Medial Branch Blocks
Another option for back pain relief is a medial branch block. Medial branch nerves are small nerves that branch out from the facet joints in the spine and carry pain signals from the facet joints to the brain. Depending on which facet joint is affected, the pain may occur in an area from your head, neck, lower and upper back. Facet joint injections, which we explain in the next section, are often used to identify a pain source, while medial branch blocks may be considered for pain relief for that pain source.
With that in mind, a medial branch block temporarily interrupts the pain signal being carried by the medial branch nerves that supply a specific facet joint. If the patient has the appropriate duration of pain relief after the nerve block, that patient may be a candidate for a neurotomy or a type of injection in which a heat lesion is used on specific nerves to interrupt the pain signals that go to the brain. Then, the neurotomy should provide pain relief lasting nine to fourteen months, sometimes even longer.
Facet Steroid Injections
Last on our list of back pain injections, is a facet steroid injection. As mentioned above, facet joints are joints in the spine that help support weight and control movement of the spine. These joints can become inflamed causing pain in your neck, upper or lower back, or buttock area.
During the procedure, a small quantity of dye that can be seen with an x-ray is first used to confirm that the injection is in fact being placed into the correct joint. Then, a local anesthetic and the steroid are injected. The goal of this injection is typically to confirm the source of a patient’s pain. The local anesthetic numbs the joint and if the patient experiences significant pain relief within fifteen minutes, the joint injected is the source of the pain.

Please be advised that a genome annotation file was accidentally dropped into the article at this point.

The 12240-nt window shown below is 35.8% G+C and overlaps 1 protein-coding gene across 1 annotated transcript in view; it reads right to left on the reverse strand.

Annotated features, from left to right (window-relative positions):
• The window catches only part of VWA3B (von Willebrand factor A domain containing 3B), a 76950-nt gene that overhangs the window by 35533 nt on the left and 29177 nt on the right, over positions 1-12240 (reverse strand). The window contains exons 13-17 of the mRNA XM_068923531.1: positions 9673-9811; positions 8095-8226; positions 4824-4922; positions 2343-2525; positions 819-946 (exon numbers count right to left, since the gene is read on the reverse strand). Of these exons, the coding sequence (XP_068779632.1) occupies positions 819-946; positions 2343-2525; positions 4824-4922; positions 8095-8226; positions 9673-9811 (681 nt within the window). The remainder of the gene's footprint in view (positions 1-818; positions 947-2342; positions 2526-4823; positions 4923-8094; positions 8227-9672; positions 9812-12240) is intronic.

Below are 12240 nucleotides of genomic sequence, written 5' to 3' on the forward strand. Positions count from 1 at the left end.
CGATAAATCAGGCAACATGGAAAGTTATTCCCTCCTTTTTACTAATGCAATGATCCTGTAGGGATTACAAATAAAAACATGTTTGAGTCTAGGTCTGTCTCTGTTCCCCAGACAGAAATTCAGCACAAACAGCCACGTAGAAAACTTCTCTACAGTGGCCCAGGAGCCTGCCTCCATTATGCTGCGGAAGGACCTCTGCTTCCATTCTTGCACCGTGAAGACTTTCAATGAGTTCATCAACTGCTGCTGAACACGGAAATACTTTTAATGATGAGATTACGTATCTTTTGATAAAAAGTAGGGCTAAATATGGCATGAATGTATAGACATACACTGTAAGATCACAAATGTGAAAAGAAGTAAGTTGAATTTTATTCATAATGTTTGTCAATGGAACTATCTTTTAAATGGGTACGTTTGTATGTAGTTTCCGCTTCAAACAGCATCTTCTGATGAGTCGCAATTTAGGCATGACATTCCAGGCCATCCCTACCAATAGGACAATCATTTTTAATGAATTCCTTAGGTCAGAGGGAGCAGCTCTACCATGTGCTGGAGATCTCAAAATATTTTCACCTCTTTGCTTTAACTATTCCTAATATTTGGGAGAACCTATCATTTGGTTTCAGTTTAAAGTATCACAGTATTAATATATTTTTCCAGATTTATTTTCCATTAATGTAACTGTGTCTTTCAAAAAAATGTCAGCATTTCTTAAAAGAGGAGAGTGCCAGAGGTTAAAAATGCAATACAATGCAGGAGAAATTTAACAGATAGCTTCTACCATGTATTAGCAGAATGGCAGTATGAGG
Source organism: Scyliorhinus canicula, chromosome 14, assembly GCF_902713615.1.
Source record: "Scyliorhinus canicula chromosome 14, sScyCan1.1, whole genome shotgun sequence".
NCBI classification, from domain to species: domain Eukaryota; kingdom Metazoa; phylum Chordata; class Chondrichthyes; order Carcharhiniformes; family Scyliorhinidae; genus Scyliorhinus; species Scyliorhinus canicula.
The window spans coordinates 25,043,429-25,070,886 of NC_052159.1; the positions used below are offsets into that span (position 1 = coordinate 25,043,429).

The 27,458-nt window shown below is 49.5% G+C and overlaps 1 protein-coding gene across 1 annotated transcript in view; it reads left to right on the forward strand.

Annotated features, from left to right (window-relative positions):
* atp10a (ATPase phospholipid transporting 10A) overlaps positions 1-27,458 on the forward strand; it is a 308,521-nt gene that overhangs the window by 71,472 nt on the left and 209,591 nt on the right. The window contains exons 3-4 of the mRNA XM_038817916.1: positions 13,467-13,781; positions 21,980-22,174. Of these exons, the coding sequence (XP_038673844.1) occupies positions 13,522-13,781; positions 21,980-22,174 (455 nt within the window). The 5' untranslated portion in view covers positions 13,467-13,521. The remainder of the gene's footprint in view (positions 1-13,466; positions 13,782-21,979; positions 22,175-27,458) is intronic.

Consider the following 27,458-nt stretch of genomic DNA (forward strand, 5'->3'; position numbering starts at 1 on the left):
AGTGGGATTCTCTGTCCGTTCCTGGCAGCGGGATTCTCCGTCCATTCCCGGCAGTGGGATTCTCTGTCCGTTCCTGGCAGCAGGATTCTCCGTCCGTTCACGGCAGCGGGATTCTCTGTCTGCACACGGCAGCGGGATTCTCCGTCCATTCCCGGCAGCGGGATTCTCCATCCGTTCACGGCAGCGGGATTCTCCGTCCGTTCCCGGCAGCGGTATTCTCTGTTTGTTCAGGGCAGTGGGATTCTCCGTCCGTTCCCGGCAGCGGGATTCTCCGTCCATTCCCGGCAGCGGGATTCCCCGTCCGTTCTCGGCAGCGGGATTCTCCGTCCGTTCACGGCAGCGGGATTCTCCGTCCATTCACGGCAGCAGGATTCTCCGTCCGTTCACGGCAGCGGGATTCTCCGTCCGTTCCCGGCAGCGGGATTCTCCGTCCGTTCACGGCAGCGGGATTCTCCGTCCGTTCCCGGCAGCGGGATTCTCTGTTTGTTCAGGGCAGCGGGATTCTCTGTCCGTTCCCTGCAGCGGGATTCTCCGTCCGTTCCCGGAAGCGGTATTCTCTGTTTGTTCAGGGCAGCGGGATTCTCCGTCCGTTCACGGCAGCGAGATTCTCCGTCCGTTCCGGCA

After the shot, the pain relief may last a few hours or up to six months depending on the patient and the facet joint in question. More often, that pain returns before six months is up and the injection may be administered again or another treatment, called radiofrequency neurotomy, may be used.
As always, it is best to speak with your doctor about injections for back pain relief, including which one may be right for you. Additionally, each of these injections requires insurance authorization. If you are referred to Advanced Ortho & Spine, our office takes care of ensuring your insurance authorization after your doctor sends an injection order to our team. We offer these injections Monday afternoons, Tuesday and Wednesday mornings, and all day on Thursdays.
James Eby, MD, is a board-certified physiatrist, who specializes in nonoperative spinal procedures at Advanced Ortho & Spine. He provides a full spectrum of Physical Medicine treatments. Contact us today for more information or to request an appointment.
With two locations near Nashville in Mt. Juliet and Hermitage, Advanced Ortho and Spine provides patients with high-quality, personalized care while advancing orthopaedic excellence. Contact us today to learn more or to schedule your appointment.Disclaimer: This blog provides general information and discussions about health and related subjects. The information and other content provided in this blog, or in any linked materials, are not intended and should not be construed as medical advice, nor is the information a substitute for professional medical expertise or treatment.